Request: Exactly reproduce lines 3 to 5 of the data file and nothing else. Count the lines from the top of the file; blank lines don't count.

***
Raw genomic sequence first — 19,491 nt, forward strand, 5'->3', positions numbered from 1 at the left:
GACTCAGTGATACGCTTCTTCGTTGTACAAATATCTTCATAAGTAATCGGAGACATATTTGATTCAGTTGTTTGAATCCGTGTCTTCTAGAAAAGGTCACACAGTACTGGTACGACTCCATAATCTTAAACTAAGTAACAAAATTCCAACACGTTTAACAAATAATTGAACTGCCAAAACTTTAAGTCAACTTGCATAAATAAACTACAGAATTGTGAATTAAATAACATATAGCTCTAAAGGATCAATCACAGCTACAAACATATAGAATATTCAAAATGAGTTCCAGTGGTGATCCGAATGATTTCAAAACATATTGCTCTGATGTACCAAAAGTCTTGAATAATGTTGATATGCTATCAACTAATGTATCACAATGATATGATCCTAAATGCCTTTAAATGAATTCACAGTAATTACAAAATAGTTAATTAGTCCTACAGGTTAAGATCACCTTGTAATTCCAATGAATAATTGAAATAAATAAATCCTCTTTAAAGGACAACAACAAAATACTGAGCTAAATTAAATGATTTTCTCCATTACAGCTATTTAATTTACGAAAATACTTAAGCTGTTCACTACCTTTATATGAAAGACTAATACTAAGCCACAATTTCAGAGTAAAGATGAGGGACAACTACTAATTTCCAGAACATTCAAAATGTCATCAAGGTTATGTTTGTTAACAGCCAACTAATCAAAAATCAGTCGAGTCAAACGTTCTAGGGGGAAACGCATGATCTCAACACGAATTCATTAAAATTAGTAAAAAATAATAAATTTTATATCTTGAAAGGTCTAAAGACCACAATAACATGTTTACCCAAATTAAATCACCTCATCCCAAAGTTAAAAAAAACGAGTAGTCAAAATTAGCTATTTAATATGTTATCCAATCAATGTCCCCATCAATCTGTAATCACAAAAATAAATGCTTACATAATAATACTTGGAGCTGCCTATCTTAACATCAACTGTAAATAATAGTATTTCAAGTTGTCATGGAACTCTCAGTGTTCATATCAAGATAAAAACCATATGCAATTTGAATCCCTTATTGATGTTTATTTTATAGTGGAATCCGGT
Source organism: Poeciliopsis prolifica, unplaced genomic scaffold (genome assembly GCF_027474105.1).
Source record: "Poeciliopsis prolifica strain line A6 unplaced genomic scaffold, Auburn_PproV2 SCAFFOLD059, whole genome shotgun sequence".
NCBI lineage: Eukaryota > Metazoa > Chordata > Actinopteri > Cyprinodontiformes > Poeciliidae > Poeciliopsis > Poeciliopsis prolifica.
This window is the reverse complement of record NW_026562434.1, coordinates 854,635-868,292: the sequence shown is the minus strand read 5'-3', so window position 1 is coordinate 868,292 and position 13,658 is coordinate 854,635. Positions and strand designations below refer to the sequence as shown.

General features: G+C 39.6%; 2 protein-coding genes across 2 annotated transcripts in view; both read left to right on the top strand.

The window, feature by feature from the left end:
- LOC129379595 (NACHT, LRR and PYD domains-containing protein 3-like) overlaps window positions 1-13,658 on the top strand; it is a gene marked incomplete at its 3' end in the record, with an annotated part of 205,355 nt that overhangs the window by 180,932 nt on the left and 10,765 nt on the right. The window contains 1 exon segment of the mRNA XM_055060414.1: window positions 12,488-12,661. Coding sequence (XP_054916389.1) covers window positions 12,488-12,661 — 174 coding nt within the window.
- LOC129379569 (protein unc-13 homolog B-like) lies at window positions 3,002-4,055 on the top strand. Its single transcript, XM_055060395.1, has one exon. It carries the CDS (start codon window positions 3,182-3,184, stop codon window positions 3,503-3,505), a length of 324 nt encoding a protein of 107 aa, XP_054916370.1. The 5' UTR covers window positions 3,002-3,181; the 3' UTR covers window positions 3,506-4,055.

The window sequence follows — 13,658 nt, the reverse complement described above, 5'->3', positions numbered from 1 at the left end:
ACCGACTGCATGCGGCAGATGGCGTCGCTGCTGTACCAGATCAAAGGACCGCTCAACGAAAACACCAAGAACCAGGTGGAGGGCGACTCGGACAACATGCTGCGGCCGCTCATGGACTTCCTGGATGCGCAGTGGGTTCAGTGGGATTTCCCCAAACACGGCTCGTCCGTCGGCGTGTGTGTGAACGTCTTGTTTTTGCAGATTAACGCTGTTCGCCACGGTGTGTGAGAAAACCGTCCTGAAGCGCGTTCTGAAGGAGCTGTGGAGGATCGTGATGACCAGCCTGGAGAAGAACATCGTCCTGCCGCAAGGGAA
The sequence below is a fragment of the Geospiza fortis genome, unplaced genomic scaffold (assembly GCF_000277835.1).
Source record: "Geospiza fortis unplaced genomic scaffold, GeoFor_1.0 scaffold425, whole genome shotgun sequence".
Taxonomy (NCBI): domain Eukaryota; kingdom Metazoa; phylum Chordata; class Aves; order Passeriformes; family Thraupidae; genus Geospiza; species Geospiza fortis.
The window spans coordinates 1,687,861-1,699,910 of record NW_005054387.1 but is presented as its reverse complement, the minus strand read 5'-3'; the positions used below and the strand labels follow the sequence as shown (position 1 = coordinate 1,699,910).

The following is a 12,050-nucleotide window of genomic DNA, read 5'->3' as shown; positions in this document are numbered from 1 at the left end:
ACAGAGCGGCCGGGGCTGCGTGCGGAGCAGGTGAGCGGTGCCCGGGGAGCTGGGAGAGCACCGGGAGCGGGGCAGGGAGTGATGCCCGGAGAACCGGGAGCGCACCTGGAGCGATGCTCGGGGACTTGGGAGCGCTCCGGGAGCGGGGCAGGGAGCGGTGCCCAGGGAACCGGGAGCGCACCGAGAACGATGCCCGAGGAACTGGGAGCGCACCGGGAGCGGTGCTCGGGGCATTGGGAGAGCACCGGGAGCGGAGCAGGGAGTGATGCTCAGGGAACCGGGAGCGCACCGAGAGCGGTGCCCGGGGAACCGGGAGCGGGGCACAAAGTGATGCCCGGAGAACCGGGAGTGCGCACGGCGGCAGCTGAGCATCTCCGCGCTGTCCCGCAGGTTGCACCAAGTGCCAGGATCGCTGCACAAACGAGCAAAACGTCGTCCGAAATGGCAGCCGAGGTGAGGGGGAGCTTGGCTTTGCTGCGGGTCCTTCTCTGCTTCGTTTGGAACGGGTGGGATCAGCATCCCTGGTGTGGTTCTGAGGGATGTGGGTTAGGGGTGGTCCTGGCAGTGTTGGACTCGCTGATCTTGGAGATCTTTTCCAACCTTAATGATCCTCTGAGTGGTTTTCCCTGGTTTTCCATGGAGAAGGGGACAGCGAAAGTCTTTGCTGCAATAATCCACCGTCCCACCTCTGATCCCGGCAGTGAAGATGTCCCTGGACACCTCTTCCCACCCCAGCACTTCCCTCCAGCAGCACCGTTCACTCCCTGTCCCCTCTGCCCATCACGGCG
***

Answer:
Source organism: Poeciliopsis prolifica, unplaced genomic scaffold (genome assembly GCF_027474105.1).
Source record: "Poeciliopsis prolifica strain line A6 unplaced genomic scaffold, Auburn_PproV2 SCAFFOLD059, whole genome shotgun sequence".
NCBI lineage: Eukaryota > Metazoa > Chordata > Actinopteri > Cyprinodontiformes > Poeciliidae > Poeciliopsis > Poeciliopsis prolifica.